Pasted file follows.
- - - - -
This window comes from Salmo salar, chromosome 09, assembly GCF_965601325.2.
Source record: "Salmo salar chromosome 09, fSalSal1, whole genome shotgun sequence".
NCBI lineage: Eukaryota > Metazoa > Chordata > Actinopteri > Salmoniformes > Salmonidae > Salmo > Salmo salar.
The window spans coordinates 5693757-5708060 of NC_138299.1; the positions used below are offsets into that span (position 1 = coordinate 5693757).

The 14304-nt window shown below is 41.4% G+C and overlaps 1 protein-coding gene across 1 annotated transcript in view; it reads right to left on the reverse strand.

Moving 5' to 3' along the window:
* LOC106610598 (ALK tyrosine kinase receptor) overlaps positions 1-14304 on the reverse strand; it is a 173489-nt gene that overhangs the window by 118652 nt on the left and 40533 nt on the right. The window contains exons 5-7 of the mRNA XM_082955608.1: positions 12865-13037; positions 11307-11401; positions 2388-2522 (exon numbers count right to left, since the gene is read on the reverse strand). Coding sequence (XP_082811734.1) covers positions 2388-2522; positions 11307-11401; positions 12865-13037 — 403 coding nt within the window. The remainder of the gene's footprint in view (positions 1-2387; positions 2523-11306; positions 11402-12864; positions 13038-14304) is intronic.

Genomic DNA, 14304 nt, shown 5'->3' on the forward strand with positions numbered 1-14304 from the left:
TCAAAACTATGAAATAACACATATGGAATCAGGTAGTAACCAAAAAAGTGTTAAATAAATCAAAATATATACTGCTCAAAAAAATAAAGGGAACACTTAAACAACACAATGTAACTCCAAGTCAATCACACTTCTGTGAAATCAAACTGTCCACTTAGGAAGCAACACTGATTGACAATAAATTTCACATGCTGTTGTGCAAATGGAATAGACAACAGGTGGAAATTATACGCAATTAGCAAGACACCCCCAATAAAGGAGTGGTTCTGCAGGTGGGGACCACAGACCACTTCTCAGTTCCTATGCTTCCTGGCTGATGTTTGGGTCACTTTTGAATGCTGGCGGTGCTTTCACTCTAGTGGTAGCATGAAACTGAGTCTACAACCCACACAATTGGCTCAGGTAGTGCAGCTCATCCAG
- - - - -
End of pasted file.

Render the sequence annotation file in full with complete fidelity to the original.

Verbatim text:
This window comes from Salmo salar, chromosome 09, assembly GCF_965601325.2.
Source record: "Salmo salar chromosome 09, fSalSal1, whole genome shotgun sequence".
NCBI lineage: Eukaryota > Metazoa > Chordata > Actinopteri > Salmoniformes > Salmonidae > Salmo > Salmo salar.
The window spans coordinates 5693757-5708060 of NC_138299.1; the positions used below are offsets into that span (position 1 = coordinate 5693757).

The 14304-nt window shown below is 41.4% G+C and overlaps 1 protein-coding gene across 1 annotated transcript in view; it reads right to left on the reverse strand.

Moving 5' to 3' along the window:
* LOC106610598 (ALK tyrosine kinase receptor) overlaps positions 1-14304 on the reverse strand; it is a 173489-nt gene that overhangs the window by 118652 nt on the left and 40533 nt on the right. The window contains exons 5-7 of the mRNA XM_082955608.1: positions 12865-13037; positions 11307-11401; positions 2388-2522 (exon numbers count right to left, since the gene is read on the reverse strand). Coding sequence (XP_082811734.1) covers positions 2388-2522; positions 11307-11401; positions 12865-13037 — 403 coding nt within the window. The remainder of the gene's footprint in view (positions 1-2387; positions 2523-11306; positions 11402-12864; positions 13038-14304) is intronic.

Genomic DNA, 14304 nt, shown 5'->3' on the forward strand with positions numbered 1-14304 from the left:
TCAAAACTATGAAATAACACATATGGAATCAGGTAGTAACCAAAAAAGTGTTAAATAAATCAAAATATATACTGCTCAAAAAAATAAAGGGAACACTTAAACAACACAATGTAACTCCAAGTCAATCACACTTCTGTGAAATCAAACTGTCCACTTAGGAAGCAACACTGATTGACAATAAATTTCACATGCTGTTGTGCAAATGGAATAGACAACAGGTGGAAATTATACGCAATTAGCAAGACACCCCCAATAAAGGAGTGGTTCTGCAGGTGGGGACCACAGACCACTTCTCAGTTCCTATGCTTCCTGGCTGATGTTTGGGTCACTTTTGAATGCTGGCGGTGCTTTCACTCTAGTGGTAGCATGAAACTGAGTCTACAACCCACACAATTGGCTCAGGTAGTGCAGCTCATCCAG